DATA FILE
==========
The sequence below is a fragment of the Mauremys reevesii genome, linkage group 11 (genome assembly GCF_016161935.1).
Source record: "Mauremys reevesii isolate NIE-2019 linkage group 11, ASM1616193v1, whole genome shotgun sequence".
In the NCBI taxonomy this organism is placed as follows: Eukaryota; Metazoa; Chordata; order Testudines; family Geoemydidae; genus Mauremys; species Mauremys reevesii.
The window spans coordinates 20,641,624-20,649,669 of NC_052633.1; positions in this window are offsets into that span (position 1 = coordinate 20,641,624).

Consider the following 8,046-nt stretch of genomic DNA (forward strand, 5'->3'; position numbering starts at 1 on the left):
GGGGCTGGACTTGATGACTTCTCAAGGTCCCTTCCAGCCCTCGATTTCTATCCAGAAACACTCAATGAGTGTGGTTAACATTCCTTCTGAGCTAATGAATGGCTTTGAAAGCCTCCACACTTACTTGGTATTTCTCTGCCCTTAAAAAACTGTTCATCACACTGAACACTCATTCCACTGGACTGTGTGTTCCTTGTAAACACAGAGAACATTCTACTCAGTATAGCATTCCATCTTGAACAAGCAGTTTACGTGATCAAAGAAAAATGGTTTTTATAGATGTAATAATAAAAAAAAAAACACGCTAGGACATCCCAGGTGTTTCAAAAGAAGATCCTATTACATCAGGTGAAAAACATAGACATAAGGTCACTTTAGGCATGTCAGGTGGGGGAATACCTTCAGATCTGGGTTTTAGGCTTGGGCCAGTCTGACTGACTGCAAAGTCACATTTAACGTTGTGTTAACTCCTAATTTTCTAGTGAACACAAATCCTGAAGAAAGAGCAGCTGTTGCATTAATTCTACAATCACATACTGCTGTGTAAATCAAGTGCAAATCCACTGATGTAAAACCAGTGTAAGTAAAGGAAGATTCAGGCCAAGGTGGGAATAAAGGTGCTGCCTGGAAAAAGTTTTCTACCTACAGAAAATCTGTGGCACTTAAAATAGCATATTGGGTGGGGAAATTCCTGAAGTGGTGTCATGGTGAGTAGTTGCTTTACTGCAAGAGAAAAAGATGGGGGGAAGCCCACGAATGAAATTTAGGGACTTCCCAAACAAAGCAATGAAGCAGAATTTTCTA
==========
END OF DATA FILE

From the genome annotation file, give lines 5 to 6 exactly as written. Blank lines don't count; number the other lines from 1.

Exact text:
Consider the following 8,046-nt stretch of genomic DNA (forward strand, 5'->3'; position numbering starts at 1 on the left):
GGGGCTGGACTTGATGACTTCTCAAGGTCCCTTCCAGCCCTCGATTTCTATCCAGAAACACTCAATGAGTGTGGTTAACATTCCTTCTGAGCTAATGAATGGCTTTGAAAGCCTCCACACTTACTTGGTATTTCTCTGCCCTTAAAAAACTGTTCATCACACTGAACACTCATTCCACTGGACTGTGTGTTCCTTGTAAACACAGAGAACATTCTACTCAGTATAGCATTCCATCTTGAACAAGCAGTTTACGTGATCAAAGAAAAATGGTTTTTATAGATGTAATAATAAAAAAAAAAACACGCTAGGACATCCCAGGTGTTTCAAAAGAAGATCCTATTACATCAGGTGAAAAACATAGACATAAGGTCACTTTAGGCATGTCAGGTGGGGGAATACCTTCAGATCTGGGTTTTAGGCTTGGGCCAGTCTGACTGACTGCAAAGTCACATTTAACGTTGTGTTAACTCCTAATTTTCTAGTGAACACAAATCCTGAAGAAAGAGCAGCTGTTGCATTAATTCTACAATCACATACTGCTGTGTAAATCAAGTGCAAATCCACTGATGTAAAACCAGTGTAAGTAAAGGAAGATTCAGGCCAAGGTGGGAATAAAGGTGCTGCCTGGAAAAAGTTTTCTACCTACAGAAAATCTGTGGCACTTAAAATAGCATATTGGGTGGGGAAATTCCTGAAGTGGTGTCATGGTGAGTAGTTGCTTTACTGCAAGAGAAAAAGATGGGGGGAAGCCCACGAATGAAATTTAGGGACTTCCCAAACAAAGCAATGAAGCAGAATTTTCTA